Medical adhesives may be categorized in various ways. Clinicians would probably choose listing by the indications for which they may be used. In this chapter, adhesives have been divided into different groups depending on the similarities of the chemistry and technology. There are separate sections below for adhesives which are produced entirely by synthetic chemistry and for those of biological origin. Naturally, there is some crossover where synthetic molecules are used with biological products, and some “biological” materials are being produced by identification of the functional components of a natural product and then reproducing these by a synthetic route. Laser welding and soldering are somewhat different means of producing adhesion between tissues and are covered in a separate section.

Synthetic Adhesives


Cyanoacrylates are widely used in a range of engineering applications where instant strong bonding is required when using a minimum of adhesive material. The adhesive only requires a small amount of water on the surfaces in order to set off the polymerization reaction that forms the bond. These features are clearly attractive in a medical context, so it is not surprising that the use of cyanoacrylates in surgery (of small blood vessels) was attempted before 1960. A number of problems were then discovered which have led to only slow adoption over the intervening years, though recently this has gathered pace, particularly after 1998, when the US Food and Drug Administration (FDA) first approved cyanoacrylate products for specific indications, initially external to the body and, more recently, for a few very specific internal conditions.

The fundamental structure of a cyanoacrylate is given in Fig. 57.2 . The R group can be one of many different species, though usually alkyl, giving rise to a large family of different molecules with different properties. The adhesive is a low viscosity liquid which cures by anionic polymerization, and the process is exothermic. The reaction can be set off by hydroxyl ions, or similar chemistry, such as hydroxyl or amine groups present in proteins in the tissue surface. Thus, cyanoacrylate is capable of bonding covalently to the tissue surface (Wilson et al. 2005) which contributes, along with its ease of penetration into the structure of the surface before curing, to the very strong bonds which it can make to most tissue types (Chivers and Wolowacz 1997). The choice of alkyl group in the molecule is very important. Domestic and industrial “superglues” are usually methyl or ethyl cyanoacrylates. These were initially tried in medical applications and found to be unsatisfactory. The curing reaction was too fast, leading to tissue necrosis due to overheating and the rate of subsequent degradation was also too rapid (Woodward et al. 1965). Larger alkyl groups were found to be more successful and the most commonly used medical cyanoacrylates are currently n-butyl-2-cyanoacrylate and octyl-2-cyanoacrylate. In addition to these molecules, formulations include stabilizers to permit sterilization and to reduce the likelihood of polymerization during storage, and thickeners, usually poly(methyl methacrylate) (PMMA) or polymerized cyanoacrylate. The hardness and inflexibility of cured cyanoacrylate can be reduced by the use of other additives. Low curing rates of the octyl- monomer, which otherwise has the advantage of giving a more flexible polymer, can be improved by adding accelerators at the point of delivery.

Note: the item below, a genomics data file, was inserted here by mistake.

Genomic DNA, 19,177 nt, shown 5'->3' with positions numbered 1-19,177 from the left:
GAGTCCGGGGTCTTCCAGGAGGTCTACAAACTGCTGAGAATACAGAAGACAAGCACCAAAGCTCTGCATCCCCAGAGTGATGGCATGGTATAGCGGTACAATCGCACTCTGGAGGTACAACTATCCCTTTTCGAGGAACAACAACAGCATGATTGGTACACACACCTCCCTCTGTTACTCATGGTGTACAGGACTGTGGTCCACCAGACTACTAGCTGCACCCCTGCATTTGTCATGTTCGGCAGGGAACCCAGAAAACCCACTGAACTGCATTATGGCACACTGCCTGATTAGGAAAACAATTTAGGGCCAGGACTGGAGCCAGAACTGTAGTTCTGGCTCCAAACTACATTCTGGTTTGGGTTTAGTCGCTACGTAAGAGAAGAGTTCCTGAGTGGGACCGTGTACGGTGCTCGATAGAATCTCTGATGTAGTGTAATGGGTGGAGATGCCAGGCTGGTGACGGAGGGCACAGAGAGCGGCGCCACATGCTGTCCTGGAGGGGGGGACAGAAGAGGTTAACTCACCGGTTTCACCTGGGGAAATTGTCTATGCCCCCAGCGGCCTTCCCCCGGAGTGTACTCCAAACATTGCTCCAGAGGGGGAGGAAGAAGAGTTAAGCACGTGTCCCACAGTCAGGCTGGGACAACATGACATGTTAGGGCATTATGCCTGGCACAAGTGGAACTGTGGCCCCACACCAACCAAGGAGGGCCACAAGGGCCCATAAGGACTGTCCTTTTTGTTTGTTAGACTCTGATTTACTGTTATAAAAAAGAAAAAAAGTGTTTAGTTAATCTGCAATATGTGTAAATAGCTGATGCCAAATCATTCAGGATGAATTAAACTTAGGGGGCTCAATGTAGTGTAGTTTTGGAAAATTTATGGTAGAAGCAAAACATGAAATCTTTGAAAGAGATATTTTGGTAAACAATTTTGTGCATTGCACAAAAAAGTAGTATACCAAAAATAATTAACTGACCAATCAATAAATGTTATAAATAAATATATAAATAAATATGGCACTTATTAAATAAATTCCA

Fig. 57.2

The structure of a cyanoacrylate monomer. R can be selected from many different species; see text for details

In the early days of their use, medical cyanoacrylate adhesives received bad publicity due to tissue damage at the site of use. This may have been due to the exothermic curing reaction but may also have been due to the degradation products of the polymer (Leonard et al. 1966). Cyanoacrylates degrade hydrolytically by a reverse Knoevenagel reaction to formaldehyde and alkyl cyanoacetate. Concerns about formaldehyde released into the body have led to many considering it as the major cause of the problem, and several routes have been attempted to reduce the likelihood of its release by altering the chemistry or adding agents to capture it (e.g., Leung and Clark 1994). However, as formaldehyde release is only a potential problem within the body, cyanoacrylates have become widely used and approved as a topical means of skin closure in accident and emergency situations, where the adhesive is delivered across the laceration (not in between opposing edges) using careful control of the flow. This process is shown in Fig. 57.3 . The result can be good secure holding of the wound, excellent sealing to provide a barrier to microbial ingress, and also a good cosmesis after the adhesive has sloughed off the surface and the wound is healed (Quinn et al. 1997). Figure 57.4 shows a comparison of wounds from laparoscopic surgery closed using sutures and using cyanoacrylate. It is only recently that the US FDA has approved this application as a Class III device, for topical use only, initially in 1998 for octyl-2-cyanoacrylate and later (in 2002) for n-butyl-2-cyanoacrylate (Mattamal 2005).